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From "How to Do More Work in Less Time" article, Forbes Magazine, February 28, 2012. (Deborah L. Jacobs/http://forbes.com).

From “How to Do More Work in Less Time” article, Forbes Magazine, February 28, 2012. (Deborah L. Jacobs/http://forbes.com).

I’ve been working for a paycheck in some capacity since September ’84, when me and my brother Darren began working with our father Jimme down in Upper West/East Side and Midtown Manhattan. Back then, we cleaned the floors of corporate offices, the carpets of condos and co-ops, and endured Jimme’s alcoholic ups and downs. There was one lesson, though, that stuck with me in the year or so that we worked for our father, one that extended the lesson we observed from our Mom before we fell into welfare in April ’83. That we wouldn’t get far without hard work or without having work, and that if we wanted to avoid the work of a low-paying, back-breaking job like buffing and waxing floors, we also needed to work smart, to use our brains and our muscles

Since then, the longest I’ve been without a job has been ten months, between August ’86 and June ’87. I worked all the way through undergrad at Pitt and was a grad assistant and teaching assistant throughout grad school (with the exception of my time as a Spencer Foundation Dissertation Fellow in ’95-’96, and even then, I worked on two of Joe Trotter’s research projects). I’ve faced periods of unemployment and longer periods where I’ve cobbled together part-time and full-time work, as well as held stable full-time work in the nonprofit and higher education worlds.

Working long hours, January 23, 2014. (Mark Holder/http://www.findersandsellers.com).

Working long hours, January 23, 2014. (Mark Holder/http://www.findersandsellers.com).

In all that time, I’ve only held two jobs where I’d been overwhelmed with work. Not the actual act of performing the duties of these jobs, mind you. The number of hours in which I had to show up for work was what eventually made these jobs overwhelming. My first time experiencing full-time work outside of a summer job was in the middle of my Winter/Spring ’89 semester. I worked for Pitt’s Computer and Information Systems’ (CIS) computer labs back then. I had requested more hours, and had gone from twelve to twenty to thirty-six between the beginning of January and the second-half of February, covering for folks who had moved on to real full-time work after graduating.

This was a seven-week period in which I averaged 36 hours per week while taking sixteen credits — five classes — and all while facing sexual harassment from my co-worker Pam, harassment tacitly sanctioned by our boss and her friend Cindy. Despite it all and my $4.15/hour salary, I focused on the work, the need for extra cash, and my friends, and came out the other side, and hoped to avoid a situation like that again.

I stumbled my way into a worse situation in my first full-time work after earning my doctorate, with the now out-of-business Presidential Classroom. My official title was Director of Curriculum, but that was my main job for only nine months out of the year. Because Presidential Classroom had dedicated itself to edu-tainment with a full-time staff of only a dozen, this meant that all full-time staff were also part of what we called Program. Fifteen weeks during the winter, early spring and summer, one group of 300-400 high school juniors and seniors from across the country (and Puerto Rico and outside the US/commonwealth) after another would spend a week in DC learning about “how government and politics work on Capitol Hill.” Or, as our brochures would say, “Not your typical week in Washington.”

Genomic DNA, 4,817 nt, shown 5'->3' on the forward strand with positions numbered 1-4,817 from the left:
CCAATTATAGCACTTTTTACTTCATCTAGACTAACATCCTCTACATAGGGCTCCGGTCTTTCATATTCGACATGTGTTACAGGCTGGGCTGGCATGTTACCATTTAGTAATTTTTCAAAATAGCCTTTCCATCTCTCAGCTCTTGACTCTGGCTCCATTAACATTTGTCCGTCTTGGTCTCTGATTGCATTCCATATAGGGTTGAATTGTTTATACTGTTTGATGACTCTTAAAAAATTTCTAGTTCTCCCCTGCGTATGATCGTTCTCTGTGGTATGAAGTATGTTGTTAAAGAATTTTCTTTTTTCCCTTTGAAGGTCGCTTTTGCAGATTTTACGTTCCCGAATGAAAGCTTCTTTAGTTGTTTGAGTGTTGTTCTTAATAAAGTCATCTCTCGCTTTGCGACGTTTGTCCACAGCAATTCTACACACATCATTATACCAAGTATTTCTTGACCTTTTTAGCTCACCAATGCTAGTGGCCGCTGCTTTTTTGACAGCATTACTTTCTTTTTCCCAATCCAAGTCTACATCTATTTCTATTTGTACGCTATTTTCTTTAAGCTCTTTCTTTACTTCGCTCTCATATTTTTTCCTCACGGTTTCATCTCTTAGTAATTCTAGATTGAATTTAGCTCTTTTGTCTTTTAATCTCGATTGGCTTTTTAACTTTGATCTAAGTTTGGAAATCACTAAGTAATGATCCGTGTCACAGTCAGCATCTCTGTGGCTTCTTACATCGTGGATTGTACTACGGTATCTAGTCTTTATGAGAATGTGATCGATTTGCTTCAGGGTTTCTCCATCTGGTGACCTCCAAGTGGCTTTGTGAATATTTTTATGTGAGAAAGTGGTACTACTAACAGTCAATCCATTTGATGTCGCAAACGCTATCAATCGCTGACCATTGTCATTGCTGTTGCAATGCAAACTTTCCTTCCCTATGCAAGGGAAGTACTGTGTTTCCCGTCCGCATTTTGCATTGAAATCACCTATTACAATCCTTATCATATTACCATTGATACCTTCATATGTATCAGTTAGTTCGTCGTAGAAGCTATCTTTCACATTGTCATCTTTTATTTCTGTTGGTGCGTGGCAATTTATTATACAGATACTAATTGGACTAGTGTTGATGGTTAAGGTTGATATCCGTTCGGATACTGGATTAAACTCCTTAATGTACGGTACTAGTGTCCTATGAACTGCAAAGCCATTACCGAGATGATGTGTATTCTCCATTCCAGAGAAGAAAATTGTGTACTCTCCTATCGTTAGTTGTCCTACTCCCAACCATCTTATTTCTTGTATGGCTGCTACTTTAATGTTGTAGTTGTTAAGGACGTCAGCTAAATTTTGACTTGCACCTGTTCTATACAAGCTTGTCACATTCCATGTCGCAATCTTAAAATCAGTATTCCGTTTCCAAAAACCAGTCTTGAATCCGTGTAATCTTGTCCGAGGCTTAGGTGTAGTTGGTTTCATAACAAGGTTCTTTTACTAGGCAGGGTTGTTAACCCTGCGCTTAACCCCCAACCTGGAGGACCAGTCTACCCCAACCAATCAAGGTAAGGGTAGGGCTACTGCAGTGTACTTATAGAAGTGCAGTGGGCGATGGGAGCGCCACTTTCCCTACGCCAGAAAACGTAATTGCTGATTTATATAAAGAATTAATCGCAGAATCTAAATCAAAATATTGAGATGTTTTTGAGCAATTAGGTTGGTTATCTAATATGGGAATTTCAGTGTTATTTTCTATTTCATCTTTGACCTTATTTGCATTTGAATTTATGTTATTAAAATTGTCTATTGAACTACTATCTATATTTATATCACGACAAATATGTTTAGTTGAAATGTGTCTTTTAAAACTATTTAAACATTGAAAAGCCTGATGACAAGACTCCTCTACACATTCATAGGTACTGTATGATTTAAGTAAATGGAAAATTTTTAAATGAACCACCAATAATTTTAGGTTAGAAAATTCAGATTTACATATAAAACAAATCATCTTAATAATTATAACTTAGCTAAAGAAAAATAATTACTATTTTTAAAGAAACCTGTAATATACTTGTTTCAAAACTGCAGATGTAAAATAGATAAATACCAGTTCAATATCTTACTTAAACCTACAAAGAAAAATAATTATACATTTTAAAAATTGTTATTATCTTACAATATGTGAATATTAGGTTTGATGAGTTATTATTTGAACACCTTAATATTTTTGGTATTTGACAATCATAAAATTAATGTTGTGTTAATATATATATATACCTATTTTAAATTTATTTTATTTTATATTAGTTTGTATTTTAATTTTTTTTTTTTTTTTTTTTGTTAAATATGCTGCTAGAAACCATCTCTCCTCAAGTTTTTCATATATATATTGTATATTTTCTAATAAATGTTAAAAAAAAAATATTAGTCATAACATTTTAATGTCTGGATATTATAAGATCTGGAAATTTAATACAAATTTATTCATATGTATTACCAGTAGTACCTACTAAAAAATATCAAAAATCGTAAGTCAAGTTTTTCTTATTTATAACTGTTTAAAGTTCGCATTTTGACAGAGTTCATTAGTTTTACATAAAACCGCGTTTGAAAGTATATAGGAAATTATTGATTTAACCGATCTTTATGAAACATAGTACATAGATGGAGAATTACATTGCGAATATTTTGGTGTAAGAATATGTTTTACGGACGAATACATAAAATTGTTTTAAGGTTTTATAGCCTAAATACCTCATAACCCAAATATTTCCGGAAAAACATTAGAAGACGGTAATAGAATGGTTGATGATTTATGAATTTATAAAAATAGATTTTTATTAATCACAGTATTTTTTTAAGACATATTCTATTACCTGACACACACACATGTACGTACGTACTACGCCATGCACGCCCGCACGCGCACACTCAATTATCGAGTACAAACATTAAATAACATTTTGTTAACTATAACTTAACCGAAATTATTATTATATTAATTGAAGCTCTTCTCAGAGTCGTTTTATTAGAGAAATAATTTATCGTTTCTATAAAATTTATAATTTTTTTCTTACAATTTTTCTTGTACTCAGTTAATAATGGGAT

One version of Presidential Classroom logo, January 27, 2014. (http://congressionalaward.org).

One version of Presidential Classroom logo, January 27, 2014. (http://congressionalaward.org).

I worked on-site at the Georgetown University Conference Center (where Marriott had a hotel, primarily for families visiting their hospitalized loved ones at Georgetown University Hospital) for seven of those weeks. I supervised interns, so-called faculty (some of whom were government employees who seemed more interested in chasing skirts than in sharing their experiences) and worked with other staff while watching over these groups of students roaming all over DC and Northern Virginia week after week.

One week in February ’00, I counted up, and found that I’d worked 120 hours in all. This included a 21-hour-day, in which I’d caught a boy in a girls’ hotel room, and then proceeded to contact his parents and expel him from the program. Between that and the bigoted staff I worked with — including my boss, the ED, who once told the joke that “slavery was a hoax” — I knew that putting in 100+ hours per week and sleeping in lumpy beds for $35,000 a year wasn’t worth it. By the last week of June ’00, I was severely sleep-deprived and ready to run my co-workers through with a long spear.

The lesson here was that we all need work, and we all need to work hard in order to guarantee success. But working hard also requires hard thinking and decision-making. It required me to say “No” to things that I had said “Yes” to when I was younger and more desperate for any job. What’s the damnable misery of it, though, is knowing that there are millions of people stuck in jobs that require so much more of them than they should be willing to give.

No job should require the kind of hours I put in combined with harassment and bigotry unless the salary is in the six-figure range, and even then, it’s not worth it. It won’t be worth the loss of self-esteem, the sleep deprivation, the sudden weight gain, the irritability and the temptation to turn to forms of self-medication. It wasn’t worth it for me in ’89 or in ’00, as I’m sure it isn’t for those of you in jobs like this now.